I hope all of you had a fabulous weekend! As always, my parents and I spent some quality time together. On Sunday we visited Waukegan’s art district and afterwards we went to the Harbor which was really nice! The weather was perfect to be by the lake and I even got to walk our puppies! Highlight, though? Receiving a smooch from my mommy, of course!
Have a great week and thank you so much for stopping by!
Facts and Tips for Parents of Toddlers and Preschoolers.
If your family is like mine, you are probably spending a lot of time at playgrounds now that summer time is here. I love playgrounds! My favorite activity is going down the slides!
Playgrounds offer us the opportunity to explore, to have fun and to develop our gross motor abilities – yet a lot of accidents happen at playgrounds too. The CDC estimates more than 200,000 children ages 14 and younger make a trip to the Emergency Room each year due to playground-related injuries; and an estimated 8,250 of those children are under the age of 2 years old.
This being said – make sure you’re there to supervise your child(ren)!
- Inspect the equipment and make sure all the hardware is in place
- Make sure there is protective surfacing underneath the equipment
- Read signs about which age group the equipment is intended
- Be aware of any spaces that could entrap children, such as openings in guardrails or in between ladder rungs
- Look for any tripping hazards, like rocks or tree stumps
- Inspect your child’s clothing and make sure they don’t have any drawstrings on their clothing that might get tangled on playground equipment
- Make sure your child is wearing appropriate foot wear (flip-flops aren’t safe for playgrounds!)
- Teach your child to use the equipment the correct way: “Climb up the ladder and go down the slide.”
Happily Ever Laughter!
With today’s busy lifestyles, many parents or even grandparents forget about the importance of spending quality time with their (grand-) children.
“Quality time” is based on love and care; it is spent focusing attention on the other person and sharing thoughts and feelings.
I love spending quality time with my parents. They are awesome! They don’t shy away to expose me to as many different things as possible and I know that I am loved unconditionally. Toddlers like me are very easy to understand, really.
The ‘cry’ of a toddler is like, “Love me for who I am, not for what I do. Love me, even when I am naughty because I need you”.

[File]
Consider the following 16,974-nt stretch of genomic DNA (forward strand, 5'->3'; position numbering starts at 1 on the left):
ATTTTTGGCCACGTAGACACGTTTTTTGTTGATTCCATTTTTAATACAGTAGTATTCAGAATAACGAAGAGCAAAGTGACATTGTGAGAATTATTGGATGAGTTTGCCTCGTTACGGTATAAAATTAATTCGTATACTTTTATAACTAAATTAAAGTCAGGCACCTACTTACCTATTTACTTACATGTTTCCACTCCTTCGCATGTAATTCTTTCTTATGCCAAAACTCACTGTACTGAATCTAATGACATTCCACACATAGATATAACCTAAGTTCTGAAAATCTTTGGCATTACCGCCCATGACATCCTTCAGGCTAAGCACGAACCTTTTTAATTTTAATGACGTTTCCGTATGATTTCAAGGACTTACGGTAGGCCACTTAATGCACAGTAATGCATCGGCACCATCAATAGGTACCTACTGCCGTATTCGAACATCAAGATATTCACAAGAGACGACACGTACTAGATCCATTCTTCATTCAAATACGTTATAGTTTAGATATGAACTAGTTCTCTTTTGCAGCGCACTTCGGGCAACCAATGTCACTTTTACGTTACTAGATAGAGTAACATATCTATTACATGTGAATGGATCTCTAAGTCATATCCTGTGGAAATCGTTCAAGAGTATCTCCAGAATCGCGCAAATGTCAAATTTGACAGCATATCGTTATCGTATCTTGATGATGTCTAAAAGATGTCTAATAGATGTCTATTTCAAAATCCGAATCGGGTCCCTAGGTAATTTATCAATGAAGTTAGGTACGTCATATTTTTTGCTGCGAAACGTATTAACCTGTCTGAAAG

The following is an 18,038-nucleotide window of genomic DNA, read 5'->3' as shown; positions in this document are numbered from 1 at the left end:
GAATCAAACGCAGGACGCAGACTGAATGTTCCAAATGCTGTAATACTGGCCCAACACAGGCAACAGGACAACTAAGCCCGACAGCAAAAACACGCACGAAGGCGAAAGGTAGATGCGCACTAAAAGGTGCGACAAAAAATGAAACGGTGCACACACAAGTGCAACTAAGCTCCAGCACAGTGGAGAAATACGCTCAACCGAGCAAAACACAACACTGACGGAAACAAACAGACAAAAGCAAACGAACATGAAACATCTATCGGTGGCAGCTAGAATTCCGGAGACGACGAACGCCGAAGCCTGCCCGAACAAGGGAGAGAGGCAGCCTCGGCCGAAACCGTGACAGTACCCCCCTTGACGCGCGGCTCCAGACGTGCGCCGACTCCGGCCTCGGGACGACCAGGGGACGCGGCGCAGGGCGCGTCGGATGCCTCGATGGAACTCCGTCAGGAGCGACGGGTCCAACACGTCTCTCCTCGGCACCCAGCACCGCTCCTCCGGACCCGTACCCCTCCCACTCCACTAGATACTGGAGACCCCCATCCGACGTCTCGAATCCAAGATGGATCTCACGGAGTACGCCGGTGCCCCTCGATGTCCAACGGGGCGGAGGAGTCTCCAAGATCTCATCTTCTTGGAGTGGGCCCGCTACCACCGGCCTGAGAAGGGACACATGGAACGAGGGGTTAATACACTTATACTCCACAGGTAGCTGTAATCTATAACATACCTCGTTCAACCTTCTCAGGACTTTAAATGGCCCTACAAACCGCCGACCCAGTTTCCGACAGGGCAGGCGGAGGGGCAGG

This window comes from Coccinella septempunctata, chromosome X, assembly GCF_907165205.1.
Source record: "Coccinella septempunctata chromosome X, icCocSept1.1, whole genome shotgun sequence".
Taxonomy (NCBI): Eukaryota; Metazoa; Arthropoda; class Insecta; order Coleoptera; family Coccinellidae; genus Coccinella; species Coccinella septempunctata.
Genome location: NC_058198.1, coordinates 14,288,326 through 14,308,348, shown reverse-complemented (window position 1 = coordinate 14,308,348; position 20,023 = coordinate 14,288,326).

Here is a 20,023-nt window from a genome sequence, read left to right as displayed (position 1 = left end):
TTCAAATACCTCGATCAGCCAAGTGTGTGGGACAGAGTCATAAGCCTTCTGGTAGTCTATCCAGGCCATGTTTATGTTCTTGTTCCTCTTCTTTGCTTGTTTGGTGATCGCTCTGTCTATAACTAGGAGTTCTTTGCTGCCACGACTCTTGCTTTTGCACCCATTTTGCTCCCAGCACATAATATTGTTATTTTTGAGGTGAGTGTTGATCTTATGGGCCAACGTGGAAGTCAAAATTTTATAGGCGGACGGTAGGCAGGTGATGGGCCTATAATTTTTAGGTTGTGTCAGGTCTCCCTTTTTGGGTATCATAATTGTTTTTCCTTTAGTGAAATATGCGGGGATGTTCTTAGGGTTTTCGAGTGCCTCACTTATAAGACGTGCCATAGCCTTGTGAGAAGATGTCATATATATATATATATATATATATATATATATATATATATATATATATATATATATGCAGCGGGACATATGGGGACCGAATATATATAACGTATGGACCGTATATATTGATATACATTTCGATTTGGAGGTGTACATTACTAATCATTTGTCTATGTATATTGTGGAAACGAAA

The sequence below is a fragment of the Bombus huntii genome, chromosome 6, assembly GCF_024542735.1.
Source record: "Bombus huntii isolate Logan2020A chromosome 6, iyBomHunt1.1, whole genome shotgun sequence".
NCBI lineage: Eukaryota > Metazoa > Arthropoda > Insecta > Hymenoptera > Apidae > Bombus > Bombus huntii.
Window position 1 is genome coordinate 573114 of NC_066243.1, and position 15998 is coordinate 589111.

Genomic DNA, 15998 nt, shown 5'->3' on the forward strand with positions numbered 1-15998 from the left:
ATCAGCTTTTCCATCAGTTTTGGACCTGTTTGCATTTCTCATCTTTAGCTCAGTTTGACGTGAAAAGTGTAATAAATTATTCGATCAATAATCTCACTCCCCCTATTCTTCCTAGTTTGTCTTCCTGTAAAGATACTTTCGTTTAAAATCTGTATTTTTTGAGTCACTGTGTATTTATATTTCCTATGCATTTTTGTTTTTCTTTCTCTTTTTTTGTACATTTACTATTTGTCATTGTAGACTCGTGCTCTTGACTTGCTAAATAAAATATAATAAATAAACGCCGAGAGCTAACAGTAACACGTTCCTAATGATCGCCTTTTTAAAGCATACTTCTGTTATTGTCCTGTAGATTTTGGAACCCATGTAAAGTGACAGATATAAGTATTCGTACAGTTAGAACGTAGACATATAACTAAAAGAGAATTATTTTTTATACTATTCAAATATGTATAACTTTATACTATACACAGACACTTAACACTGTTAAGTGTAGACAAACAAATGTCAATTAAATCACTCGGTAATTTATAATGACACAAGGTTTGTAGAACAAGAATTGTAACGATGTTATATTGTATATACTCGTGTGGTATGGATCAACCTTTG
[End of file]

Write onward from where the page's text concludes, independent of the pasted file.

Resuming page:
That doesn’t mean that you have to approve of everything we do, but be understanding and loving even when we misbehave. You know – we’re young and don’t always understand everything.
Your time, acceptance, love and care means the world to us – provide us with all four and you’ll have the happiest toddler(s) around!
Greetings from Niagara Falls!
My parents and I love adventures, in fact, we love it so much (!) that we went on a road trip to the Niagara Falls!
I’m aware that a road trip with your tot(s) doesn’t sound as appealing at first – but I’ve listed a few things below that might help you make your trip as relaxed as possible!
Things You Need for the Car Ride
- Snacks, lots of snacks!
- Juice boxes
- Antibacterial wipes, i.e. baby wipes for your hands after eating, diaper changes (you get the picture)
- Sunshades, if your car doesn’t have them
- Music for toddlers (we don’t like the music you listen to except for “Gangnam Style”)
- Diaper bag
- Extra clothing
- Paper towels
- Interactive toys (I brought my LeapFrog LeapPad2 Explorer)
Be sure to plan your route and where you might want to eat (Subway, McDonalds, etc.). Also, give your toddler(s) pit stops to stretch. No one likes to sit in one spot for large amounts of time, even parents!
Scrunched-up nose? Pay attention to our cues!
Even before we start talking, we, i.e. toddlers, do tell you what we want! In fact, we are filled with cues – just pay attention and you’ll see! We are known for “making faces” – from smiling, frowning and scrunching up our noses! I certainly scrunch my nose every now and then (combined with sounds such as cooing, crying and/or grunting). We also move a lot (if you haven’t noticed it by now!); we move our bodies to reach out, turn away, push up or push down.
So, these are my cues to you! I hope you find them helpful – but now it’s your turn!
What are some cues you’ve discovered with your toddler(s)?